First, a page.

Jumping from Locating to Presenting within this process is an easy option for students. It is easy because it requires little or no higher-order thinking skills. This is a shame, as Selecting, Analysing and Organising are some of the most valuable skills students can acquire on the road to becoming successful life-long learners. Further to this, these higher order skills should be integral to the task, and correspond to the bulk of the 49 common curriculum elements identified on page 3 of the Student Handbook.
A relative new-comer into the field of research is the World Wide Web. Never before have our students had such a rich array of information in which to browse and select. Never before has it been so difficult for teachers to be sufficiently well versed in their subject areas so as to recognise student plagiarism.
The veracity and reliability of much of the information available on the world wide web is also questionnable - any fool can publish their opinions on the Internet. Does the fact that they are on a webpage make them any more credible?
If we take a look at the questions we are asking, examine what we are asking our students to do, we may be able see other ways of creating extended writing tasks.
Given the right assignment, a student can download, wordprocess and print a 1,000 word assignment on almost any topic in about 4 minutes. To minimise the suitablilty of copy and paste, there are many strategies that you can use to change the nature of the question.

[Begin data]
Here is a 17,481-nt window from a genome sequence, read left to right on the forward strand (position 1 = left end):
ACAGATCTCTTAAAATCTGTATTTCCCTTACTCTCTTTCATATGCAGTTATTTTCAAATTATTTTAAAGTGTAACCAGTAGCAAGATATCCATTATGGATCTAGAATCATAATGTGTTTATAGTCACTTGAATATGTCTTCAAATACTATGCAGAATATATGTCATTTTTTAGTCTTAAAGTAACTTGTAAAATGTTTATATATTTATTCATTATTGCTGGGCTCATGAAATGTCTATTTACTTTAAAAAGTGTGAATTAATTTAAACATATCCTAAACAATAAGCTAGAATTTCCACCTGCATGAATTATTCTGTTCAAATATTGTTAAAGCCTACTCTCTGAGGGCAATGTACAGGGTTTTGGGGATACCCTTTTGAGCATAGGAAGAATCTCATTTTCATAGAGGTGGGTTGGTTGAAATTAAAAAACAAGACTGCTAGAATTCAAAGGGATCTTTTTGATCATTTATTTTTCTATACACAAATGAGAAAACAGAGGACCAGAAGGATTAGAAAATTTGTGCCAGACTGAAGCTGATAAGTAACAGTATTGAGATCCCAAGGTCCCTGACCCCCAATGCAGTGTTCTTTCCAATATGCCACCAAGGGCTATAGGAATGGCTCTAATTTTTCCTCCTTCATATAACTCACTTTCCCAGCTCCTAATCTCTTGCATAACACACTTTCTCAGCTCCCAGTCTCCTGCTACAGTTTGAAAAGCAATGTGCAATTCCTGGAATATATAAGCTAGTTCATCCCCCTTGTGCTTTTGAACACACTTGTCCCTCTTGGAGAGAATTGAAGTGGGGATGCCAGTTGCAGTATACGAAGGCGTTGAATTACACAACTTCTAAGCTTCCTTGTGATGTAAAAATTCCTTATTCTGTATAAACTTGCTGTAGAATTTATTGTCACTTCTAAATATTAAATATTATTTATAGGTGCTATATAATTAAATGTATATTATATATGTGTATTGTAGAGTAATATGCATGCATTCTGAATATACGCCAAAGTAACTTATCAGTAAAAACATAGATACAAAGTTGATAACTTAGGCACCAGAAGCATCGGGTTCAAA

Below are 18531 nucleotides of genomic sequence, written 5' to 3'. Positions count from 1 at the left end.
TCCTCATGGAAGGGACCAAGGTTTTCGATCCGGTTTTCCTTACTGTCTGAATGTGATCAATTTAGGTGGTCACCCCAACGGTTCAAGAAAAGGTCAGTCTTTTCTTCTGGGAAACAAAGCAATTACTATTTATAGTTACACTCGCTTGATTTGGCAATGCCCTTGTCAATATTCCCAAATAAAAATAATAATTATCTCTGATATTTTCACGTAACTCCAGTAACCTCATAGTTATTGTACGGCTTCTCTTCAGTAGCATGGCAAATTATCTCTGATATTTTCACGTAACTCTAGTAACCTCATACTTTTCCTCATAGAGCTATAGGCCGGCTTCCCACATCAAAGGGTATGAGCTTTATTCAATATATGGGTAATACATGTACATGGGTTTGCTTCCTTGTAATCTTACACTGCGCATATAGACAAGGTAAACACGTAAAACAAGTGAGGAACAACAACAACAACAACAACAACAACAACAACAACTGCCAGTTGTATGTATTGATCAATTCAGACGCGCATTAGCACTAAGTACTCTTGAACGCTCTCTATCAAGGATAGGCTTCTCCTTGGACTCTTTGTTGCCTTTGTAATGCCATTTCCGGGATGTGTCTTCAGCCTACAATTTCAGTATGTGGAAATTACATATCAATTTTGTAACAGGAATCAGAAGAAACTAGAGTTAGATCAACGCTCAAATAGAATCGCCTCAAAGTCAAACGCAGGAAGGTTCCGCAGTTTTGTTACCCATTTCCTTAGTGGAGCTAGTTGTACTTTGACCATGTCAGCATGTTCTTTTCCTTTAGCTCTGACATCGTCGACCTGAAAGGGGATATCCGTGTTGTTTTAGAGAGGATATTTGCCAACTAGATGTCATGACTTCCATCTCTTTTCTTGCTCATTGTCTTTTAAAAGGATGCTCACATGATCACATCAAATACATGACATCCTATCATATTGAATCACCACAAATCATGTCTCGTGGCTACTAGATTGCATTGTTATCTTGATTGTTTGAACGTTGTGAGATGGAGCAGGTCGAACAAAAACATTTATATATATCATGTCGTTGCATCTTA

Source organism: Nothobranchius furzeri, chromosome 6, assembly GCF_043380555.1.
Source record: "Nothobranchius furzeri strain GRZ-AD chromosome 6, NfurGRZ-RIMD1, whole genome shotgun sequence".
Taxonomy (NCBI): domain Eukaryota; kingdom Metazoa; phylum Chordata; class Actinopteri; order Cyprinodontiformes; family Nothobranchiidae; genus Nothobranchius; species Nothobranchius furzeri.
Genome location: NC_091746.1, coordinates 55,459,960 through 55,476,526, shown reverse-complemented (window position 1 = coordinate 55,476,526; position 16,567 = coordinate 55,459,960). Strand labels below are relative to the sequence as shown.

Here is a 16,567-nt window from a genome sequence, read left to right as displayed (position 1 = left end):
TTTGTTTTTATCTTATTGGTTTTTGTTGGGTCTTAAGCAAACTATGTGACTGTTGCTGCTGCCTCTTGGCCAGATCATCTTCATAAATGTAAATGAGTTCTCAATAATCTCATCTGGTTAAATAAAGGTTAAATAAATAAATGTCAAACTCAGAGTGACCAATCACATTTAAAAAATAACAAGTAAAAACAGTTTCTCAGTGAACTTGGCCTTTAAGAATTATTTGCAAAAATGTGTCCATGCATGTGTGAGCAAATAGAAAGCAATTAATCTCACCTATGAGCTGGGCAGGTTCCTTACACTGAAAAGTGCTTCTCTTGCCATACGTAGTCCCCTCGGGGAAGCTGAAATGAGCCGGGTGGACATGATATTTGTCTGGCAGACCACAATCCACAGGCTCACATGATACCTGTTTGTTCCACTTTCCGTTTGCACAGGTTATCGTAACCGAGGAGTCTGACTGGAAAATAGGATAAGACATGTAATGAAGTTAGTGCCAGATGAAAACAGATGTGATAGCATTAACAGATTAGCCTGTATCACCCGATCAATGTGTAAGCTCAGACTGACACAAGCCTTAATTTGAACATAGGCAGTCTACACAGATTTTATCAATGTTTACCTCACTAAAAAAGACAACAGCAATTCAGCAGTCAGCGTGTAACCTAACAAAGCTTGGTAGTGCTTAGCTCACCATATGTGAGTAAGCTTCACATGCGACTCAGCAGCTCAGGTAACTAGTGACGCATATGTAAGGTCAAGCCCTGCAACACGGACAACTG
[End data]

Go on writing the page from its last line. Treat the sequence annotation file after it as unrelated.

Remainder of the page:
- Change the audience
- explain to a novice rather than someone well versed in the subject, explain it to a mate, a disabled person, someone who has English as a second (or third) language
- Personalise the question
- explain what you would do if ..., how would you react?
- Vary the format
- try a brochure, advertisement, poster, interview suitable for radio, timeline, powerpoint presentation using point notes on palm cards, table of comparisons and contrasts.
- Include local content
- what would be the effect on your own town/suburb/country/family, how would this differ if it happened locally?
- Change the level of student personal involvement
- employ Bloom's Taxonomy, or De Bono's Thinking Hats to explore the topic from a different perspective
- annotate references found, use a number of different sources, evaluate relevance and veracity of information found
- Include the process not just the product in your assessment
- concept map of main ideas and their relation to each other, make this count int he marking scheme, rough notes and drafts as well - reinforce the process, reward the steps taken towards the product
- Make effective searching part of the learning outcome
- evaluate a collection of resources, find the four best sites for a topic and give reasons why ther are the best, compare and contrast opinions expressed from various sources.
- Concentrate on the Learning Outcomes implicit in the task FIRST
- consider the content after you have identified what skills you are wanting to foster
Consider re-writing an assignment within your subject area. Arrange a planning time with Maureen and/or Peter to consider ways you can implement the assignment effectively. There are allocated times within Terrace's Mastering Learning Technology programme in which you can cooperatively plan - sign up and give it a go - the only thing you have to lose is dodgy student writing (and that's not so much a loss as a gain for all concerned)
Jill Johnson and Karen Visser
Computers, Research & Students : A Survival Kit
Australian School Library Association ACT